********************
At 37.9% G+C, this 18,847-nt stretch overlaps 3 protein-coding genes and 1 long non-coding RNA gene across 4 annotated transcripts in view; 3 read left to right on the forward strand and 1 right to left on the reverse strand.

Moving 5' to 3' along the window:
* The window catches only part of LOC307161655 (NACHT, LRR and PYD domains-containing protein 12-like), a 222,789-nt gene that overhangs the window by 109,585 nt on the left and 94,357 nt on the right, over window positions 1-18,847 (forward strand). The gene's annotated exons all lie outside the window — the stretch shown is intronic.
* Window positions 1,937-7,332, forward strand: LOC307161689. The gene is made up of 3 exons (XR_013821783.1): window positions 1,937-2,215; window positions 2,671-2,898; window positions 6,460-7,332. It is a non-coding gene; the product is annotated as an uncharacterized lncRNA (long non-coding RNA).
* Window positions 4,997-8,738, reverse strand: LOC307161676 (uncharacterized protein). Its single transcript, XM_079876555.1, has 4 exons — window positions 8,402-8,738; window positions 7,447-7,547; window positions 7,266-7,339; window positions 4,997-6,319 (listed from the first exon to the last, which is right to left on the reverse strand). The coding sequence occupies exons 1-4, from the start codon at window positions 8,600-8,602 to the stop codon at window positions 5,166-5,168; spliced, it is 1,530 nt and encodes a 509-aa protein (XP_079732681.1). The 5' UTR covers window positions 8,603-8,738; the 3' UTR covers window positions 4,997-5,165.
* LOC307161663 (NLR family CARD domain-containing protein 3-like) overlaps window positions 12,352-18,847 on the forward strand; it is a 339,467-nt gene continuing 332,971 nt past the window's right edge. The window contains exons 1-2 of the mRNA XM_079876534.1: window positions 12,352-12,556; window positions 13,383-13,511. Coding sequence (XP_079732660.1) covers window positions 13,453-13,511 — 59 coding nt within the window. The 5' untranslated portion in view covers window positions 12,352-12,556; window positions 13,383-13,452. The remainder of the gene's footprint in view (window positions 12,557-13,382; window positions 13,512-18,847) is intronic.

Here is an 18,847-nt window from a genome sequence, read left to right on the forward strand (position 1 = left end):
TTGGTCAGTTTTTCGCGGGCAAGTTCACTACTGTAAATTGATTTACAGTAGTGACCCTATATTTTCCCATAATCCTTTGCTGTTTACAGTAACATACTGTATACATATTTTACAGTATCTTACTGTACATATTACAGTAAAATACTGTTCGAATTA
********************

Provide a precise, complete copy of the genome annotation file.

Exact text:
At 37.9% G+C, this 18,847-nt stretch overlaps 3 protein-coding genes and 1 long non-coding RNA gene across 4 annotated transcripts in view; 3 read left to right on the forward strand and 1 right to left on the reverse strand.

Moving 5' to 3' along the window:
* The window catches only part of LOC307161655 (NACHT, LRR and PYD domains-containing protein 12-like), a 222,789-nt gene that overhangs the window by 109,585 nt on the left and 94,357 nt on the right, over window positions 1-18,847 (forward strand). The gene's annotated exons all lie outside the window — the stretch shown is intronic.
* Window positions 1,937-7,332, forward strand: LOC307161689. The gene is made up of 3 exons (XR_013821783.1): window positions 1,937-2,215; window positions 2,671-2,898; window positions 6,460-7,332. It is a non-coding gene; the product is annotated as an uncharacterized lncRNA (long non-coding RNA).
* Window positions 4,997-8,738, reverse strand: LOC307161676 (uncharacterized protein). Its single transcript, XM_079876555.1, has 4 exons — window positions 8,402-8,738; window positions 7,447-7,547; window positions 7,266-7,339; window positions 4,997-6,319 (listed from the first exon to the last, which is right to left on the reverse strand). The coding sequence occupies exons 1-4, from the start codon at window positions 8,600-8,602 to the stop codon at window positions 5,166-5,168; spliced, it is 1,530 nt and encodes a 509-aa protein (XP_079732681.1). The 5' UTR covers window positions 8,603-8,738; the 3' UTR covers window positions 4,997-5,165.
* LOC307161663 (NLR family CARD domain-containing protein 3-like) overlaps window positions 12,352-18,847 on the forward strand; it is a 339,467-nt gene continuing 332,971 nt past the window's right edge. The window contains exons 1-2 of the mRNA XM_079876534.1: window positions 12,352-12,556; window positions 13,383-13,511. Coding sequence (XP_079732660.1) covers window positions 13,453-13,511 — 59 coding nt within the window. The 5' untranslated portion in view covers window positions 12,352-12,556; window positions 13,383-13,452. The remainder of the gene's footprint in view (window positions 12,557-13,382; window positions 13,512-18,847) is intronic.

Here is an 18,847-nt window from a genome sequence, read left to right on the forward strand (position 1 = left end):
TTGGTCAGTTTTTCGCGGGCAAGTTCACTACTGTAAATTGATTTACAGTAGTGACCCTATATTTTCCCATAATCCTTTGCTGTTTACAGTAACATACTGTATACATATTTTACAGTATCTTACTGTACATATTACAGTAAAATACTGTTCGAATTA